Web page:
'posicube/mean_reciprocal_rank',
'bstrai/classification_report',
'omidf/squad_precision_recall',
'mcnemar',
'exact_match',
'wilcoxon',
'ncoop57/levenshtein_distance',
'kaleidophon/almost_stochastic_order',
'word_length',
'lvwerra/element_count',
'word_count',
'text_duplicates',
'perplexity',
'label_distribution',
'toxicity',
'prb977/cooccurrence_count',
'regard',
'honest',
'NimaBoscarino/pseudo_perplexity']

Since our dataset is highly balanced, we will use accuracy as the evaluation metric. It can be loaded using evaluate.load("accuracy"). After getting predictions from the model, the metric is computed using metric.compute.

# Function to compute the metric
def compute_metrics(eval_pred):
metric = evaluate.load("accuracy")
logits, labels = eval_pred
# probabilities = tf.nn.softmax(logits)
predictions = np.argmax(logits, axis=1)
return metric.compute(predictions=predictions, references=labels)

Step 9: Train Model Using Transformer Trainer

In step 9, we will train the model using the transformer Trainer.

  • model is the model for training, evaluation, or prediction by the Trainer.
  • args takes the arguments for tweaking the Trainer. It defaults to the instance of TrainingArguments.
  • train_dataset is the training dataset name. If the dataset is in Dataset format, the unused columns will be automatically ignored. In our training dataset, __index_level_0__ and review are not used by the model, so they are ignored.
  • eval_dataset is the evaluation dataset name. Similar to the train_dataset, the unused columns will be automatically ignored for the Dataset format.
  • compute_metrics takes the function for calculating evaluation metrics.
  • callbacks takes a list of callbacks to customize the training loop. EarlyStoppingCallback stops the training by early_stopping_patience for the evaluation calls. There is no practical need to use early stopping because there are only two epochs for the model. It is included as an example code reference.
# Train the model
trainer = Trainer(
model=model,
args=training_args,
train_dataset=dataset_train,
eval_dataset=dataset_test,
compute_metrics=compute_metrics,
callbacks=[EarlyStoppingCallback(early_stopping_patience=1)]
)

trainer.train()

We can see that the accuracy is above 90 percent in just 2 epochs.

***** Running training *****
Num examples = 800
Num Epochs = 2
Instantaneous batch size per device = 4
Total train batch size (w. parallel, distributed & accumulation) = 4
Gradient Accumulation steps = 1
Total optimization steps = 400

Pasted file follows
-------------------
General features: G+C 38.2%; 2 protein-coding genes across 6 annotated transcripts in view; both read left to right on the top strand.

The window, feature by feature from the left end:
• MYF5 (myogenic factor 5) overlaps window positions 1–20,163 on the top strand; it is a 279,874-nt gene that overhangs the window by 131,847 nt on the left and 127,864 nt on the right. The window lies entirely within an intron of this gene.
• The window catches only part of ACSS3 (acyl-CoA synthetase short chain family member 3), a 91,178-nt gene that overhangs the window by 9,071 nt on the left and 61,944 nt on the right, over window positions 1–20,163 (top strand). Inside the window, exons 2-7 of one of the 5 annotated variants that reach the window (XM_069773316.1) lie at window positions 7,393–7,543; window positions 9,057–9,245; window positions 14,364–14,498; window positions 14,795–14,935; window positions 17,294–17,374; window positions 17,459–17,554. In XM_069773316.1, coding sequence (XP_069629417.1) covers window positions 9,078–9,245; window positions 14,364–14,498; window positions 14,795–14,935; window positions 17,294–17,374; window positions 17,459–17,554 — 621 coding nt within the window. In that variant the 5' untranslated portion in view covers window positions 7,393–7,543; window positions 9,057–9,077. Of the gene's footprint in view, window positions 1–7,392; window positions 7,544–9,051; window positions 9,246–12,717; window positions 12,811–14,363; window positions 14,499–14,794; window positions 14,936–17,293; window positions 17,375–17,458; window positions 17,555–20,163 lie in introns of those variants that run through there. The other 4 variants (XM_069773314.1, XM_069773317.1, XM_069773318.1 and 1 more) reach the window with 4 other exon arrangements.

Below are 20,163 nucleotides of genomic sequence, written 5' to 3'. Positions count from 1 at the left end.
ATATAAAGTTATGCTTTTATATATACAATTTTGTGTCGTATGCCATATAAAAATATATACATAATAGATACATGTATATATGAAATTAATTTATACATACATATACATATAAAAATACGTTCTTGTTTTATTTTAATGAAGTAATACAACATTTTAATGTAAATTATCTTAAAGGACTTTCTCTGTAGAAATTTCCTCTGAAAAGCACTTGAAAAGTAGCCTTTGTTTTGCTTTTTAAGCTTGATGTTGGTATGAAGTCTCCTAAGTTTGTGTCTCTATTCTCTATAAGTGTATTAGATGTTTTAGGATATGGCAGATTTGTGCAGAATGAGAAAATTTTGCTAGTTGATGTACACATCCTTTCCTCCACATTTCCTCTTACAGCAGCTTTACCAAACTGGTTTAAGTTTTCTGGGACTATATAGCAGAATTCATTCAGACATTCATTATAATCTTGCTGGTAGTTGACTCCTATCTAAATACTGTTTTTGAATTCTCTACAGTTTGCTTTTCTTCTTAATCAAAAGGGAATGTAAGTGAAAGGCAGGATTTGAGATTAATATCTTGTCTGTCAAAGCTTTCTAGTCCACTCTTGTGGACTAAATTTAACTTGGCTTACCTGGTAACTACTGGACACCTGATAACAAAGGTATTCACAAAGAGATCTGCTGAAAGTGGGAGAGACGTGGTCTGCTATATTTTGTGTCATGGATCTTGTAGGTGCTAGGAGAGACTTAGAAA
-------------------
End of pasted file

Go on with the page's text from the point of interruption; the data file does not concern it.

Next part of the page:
Number of trainable parameters = 108311810
[400/400 16:31, Epoch 2/2]
Epoch Training Loss Validation Loss Accuracy
1 0.628300 0.459848 0.895000
2 0.344500 0.284781 0.915000
The following columns in the evaluation set don't have a corresponding argument in `BertForSequenceClassification.forward` and have been ignored: __index_level_0__, review. If __index_level_0__, review are not expected by `BertForSequenceClassification.forward`, you can safely ignore this message.
***** Running Evaluation *****
Num examples = 200
Batch size = 4

Step 10: Make Predictions for Text Classification

In step 10, we will talk about how to make predictions using the Hugging Face transformer Trainer model.

Passing the tokenized Dataset to the .predict method, we get the predictions for the customized transfer learning sentiment model. We can see that the prediction results contain multiple pieces of information.

  • Num examples = 200 indicates that there are 200 reviews in the testing dataset.
  • Batch size = 4 means that 4 reviews are processed each time.
  • Under PredictionOutput, predictions has the logits for each class. logit is the last layer of the neural network before softmax is applied. label_ids has the actual labels. Please note that it is not predicted labels although it is under the PredictionOutput. We need to calculate the predicted labels based on the logit values.
  • Under metrics there is information about the testing predictions.
  1. test_loss is the loss for the testing dataset.
  2. test_accuracy is the percentage of correct predictions.
  3. test_runtime is the runtime for testing.
  4. test_samples_per_second is the number of samples the model can process in one second.
  5. test_steps_per_second is the number of steps the model can process in one second.
# Predictions
y_test_predict = trainer.predict(dataset_test)

# Take a look at the predictions
y_test_predict

Output: